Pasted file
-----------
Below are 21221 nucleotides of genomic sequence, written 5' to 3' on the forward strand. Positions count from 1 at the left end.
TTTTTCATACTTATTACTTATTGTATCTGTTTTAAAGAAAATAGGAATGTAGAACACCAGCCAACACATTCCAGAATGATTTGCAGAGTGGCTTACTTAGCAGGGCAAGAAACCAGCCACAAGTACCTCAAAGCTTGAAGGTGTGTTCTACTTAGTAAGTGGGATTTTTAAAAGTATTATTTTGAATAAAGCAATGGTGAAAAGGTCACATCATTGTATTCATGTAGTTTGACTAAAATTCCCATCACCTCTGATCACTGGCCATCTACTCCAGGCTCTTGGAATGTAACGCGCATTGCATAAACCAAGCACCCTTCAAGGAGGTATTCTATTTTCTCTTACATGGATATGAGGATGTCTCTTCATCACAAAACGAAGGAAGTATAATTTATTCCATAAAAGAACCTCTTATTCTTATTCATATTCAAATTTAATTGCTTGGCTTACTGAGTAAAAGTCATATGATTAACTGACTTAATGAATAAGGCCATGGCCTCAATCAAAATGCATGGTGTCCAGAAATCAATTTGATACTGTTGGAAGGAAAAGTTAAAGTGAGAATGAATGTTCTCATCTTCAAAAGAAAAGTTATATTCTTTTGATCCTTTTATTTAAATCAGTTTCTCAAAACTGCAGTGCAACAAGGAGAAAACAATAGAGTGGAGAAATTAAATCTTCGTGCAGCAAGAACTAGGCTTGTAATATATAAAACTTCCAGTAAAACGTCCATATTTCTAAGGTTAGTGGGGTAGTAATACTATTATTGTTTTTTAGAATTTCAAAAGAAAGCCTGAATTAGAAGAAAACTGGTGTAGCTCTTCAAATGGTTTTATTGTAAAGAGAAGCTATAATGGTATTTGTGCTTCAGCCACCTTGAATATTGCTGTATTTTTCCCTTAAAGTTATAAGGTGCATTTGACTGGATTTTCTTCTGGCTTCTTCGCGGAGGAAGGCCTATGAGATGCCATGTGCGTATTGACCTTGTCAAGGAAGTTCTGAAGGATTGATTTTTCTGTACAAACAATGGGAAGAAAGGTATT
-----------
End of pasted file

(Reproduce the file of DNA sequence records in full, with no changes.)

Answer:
Below are 21221 nucleotides of genomic sequence, written 5' to 3' on the forward strand. Positions count from 1 at the left end.
TTTTTCATACTTATTACTTATTGTATCTGTTTTAAAGAAAATAGGAATGTAGAACACCAGCCAACACATTCCAGAATGATTTGCAGAGTGGCTTACTTAGCAGGGCAAGAAACCAGCCACAAGTACCTCAAAGCTTGAAGGTGTGTTCTACTTAGTAAGTGGGATTTTTAAAAGTATTATTTTGAATAAAGCAATGGTGAAAAGGTCACATCATTGTATTCATGTAGTTTGACTAAAATTCCCATCACCTCTGATCACTGGCCATCTACTCCAGGCTCTTGGAATGTAACGCGCATTGCATAAACCAAGCACCCTTCAAGGAGGTATTCTATTTTCTCTTACATGGATATGAGGATGTCTCTTCATCACAAAACGAAGGAAGTATAATTTATTCCATAAAAGAACCTCTTATTCTTATTCATATTCAAATTTAATTGCTTGGCTTACTGAGTAAAAGTCATATGATTAACTGACTTAATGAATAAGGCCATGGCCTCAATCAAAATGCATGGTGTCCAGAAATCAATTTGATACTGTTGGAAGGAAAAGTTAAAGTGAGAATGAATGTTCTCATCTTCAAAAGAAAAGTTATATTCTTTTGATCCTTTTATTTAAATCAGTTTCTCAAAACTGCAGTGCAACAAGGAGAAAACAATAGAGTGGAGAAATTAAATCTTCGTGCAGCAAGAACTAGGCTTGTAATATATAAAACTTCCAGTAAAACGTCCATATTTCTAAGGTTAGTGGGGTAGTAATACTATTATTGTTTTTTAGAATTTCAAAAGAAAGCCTGAATTAGAAGAAAACTGGTGTAGCTCTTCAAATGGTTTTATTGTAAAGAGAAGCTATAATGGTATTTGTGCTTCAGCCACCTTGAATATTGCTGTATTTTTCCCTTAAAGTTATAAGGTGCATTTGACTGGATTTTCTTCTGGCTTCTTCGCGGAGGAAGGCCTATGAGATGCCATGTGCGTATTGACCTTGTCAAGGAAGTTCTGAAGGATTGATTTTTCTGTACAAACAATGGGAAGAAAGGTATT